The University of Illinois' favoritism toward students backed by powerful sponsors must come to an end, the principal enforcer of the campus' secret admissions system testified Monday.
Chancellor Richard Herman took responsibility for the special treatment given to students with political connections but weak academic credentials. He also acknowledged trying to mitigate damage to the law school by seeking jobs for graduates and thereby improving the school's job-placement rate.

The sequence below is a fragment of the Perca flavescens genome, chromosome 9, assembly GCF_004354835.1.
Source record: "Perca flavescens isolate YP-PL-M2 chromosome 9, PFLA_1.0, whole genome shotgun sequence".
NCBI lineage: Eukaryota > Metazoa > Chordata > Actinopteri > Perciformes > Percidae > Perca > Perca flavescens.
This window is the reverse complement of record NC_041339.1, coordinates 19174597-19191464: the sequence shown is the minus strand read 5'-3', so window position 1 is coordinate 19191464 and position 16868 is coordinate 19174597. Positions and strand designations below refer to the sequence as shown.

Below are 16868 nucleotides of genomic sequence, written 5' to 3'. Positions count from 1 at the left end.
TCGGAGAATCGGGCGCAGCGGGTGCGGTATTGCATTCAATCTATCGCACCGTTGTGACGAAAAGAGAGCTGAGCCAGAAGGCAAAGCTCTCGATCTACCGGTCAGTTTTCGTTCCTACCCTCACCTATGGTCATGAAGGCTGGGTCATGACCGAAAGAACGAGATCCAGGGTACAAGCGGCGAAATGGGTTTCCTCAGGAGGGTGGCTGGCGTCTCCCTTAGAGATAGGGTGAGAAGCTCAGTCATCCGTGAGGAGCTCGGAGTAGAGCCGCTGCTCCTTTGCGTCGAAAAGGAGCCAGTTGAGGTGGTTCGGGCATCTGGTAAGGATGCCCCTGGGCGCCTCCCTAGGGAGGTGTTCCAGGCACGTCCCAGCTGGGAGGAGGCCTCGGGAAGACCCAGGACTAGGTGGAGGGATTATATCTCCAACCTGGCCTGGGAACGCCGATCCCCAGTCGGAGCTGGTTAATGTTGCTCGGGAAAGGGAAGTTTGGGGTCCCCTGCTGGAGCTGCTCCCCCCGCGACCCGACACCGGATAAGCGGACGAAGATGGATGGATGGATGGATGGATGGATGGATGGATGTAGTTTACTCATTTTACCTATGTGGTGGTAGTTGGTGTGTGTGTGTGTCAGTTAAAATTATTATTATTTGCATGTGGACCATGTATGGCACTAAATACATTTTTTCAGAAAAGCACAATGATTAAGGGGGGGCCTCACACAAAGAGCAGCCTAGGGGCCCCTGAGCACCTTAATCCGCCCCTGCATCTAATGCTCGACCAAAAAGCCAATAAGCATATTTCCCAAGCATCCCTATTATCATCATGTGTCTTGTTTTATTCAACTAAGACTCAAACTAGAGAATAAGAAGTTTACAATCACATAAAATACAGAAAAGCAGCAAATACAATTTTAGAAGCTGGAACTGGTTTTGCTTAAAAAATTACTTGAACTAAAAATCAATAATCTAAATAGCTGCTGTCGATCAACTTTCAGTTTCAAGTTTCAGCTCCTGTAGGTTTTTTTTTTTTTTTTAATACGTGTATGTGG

During his more than two hours of testimony before a state commission investigating admissions abuses, Herman described the practice as "not equitable and transparent."
"I deeply regret that and firmly believe the system for handling external inquiries must be reformed," said Herman, the top administrator of the Urbana-Champaign campus since 2005. He later said, "We have to fix it."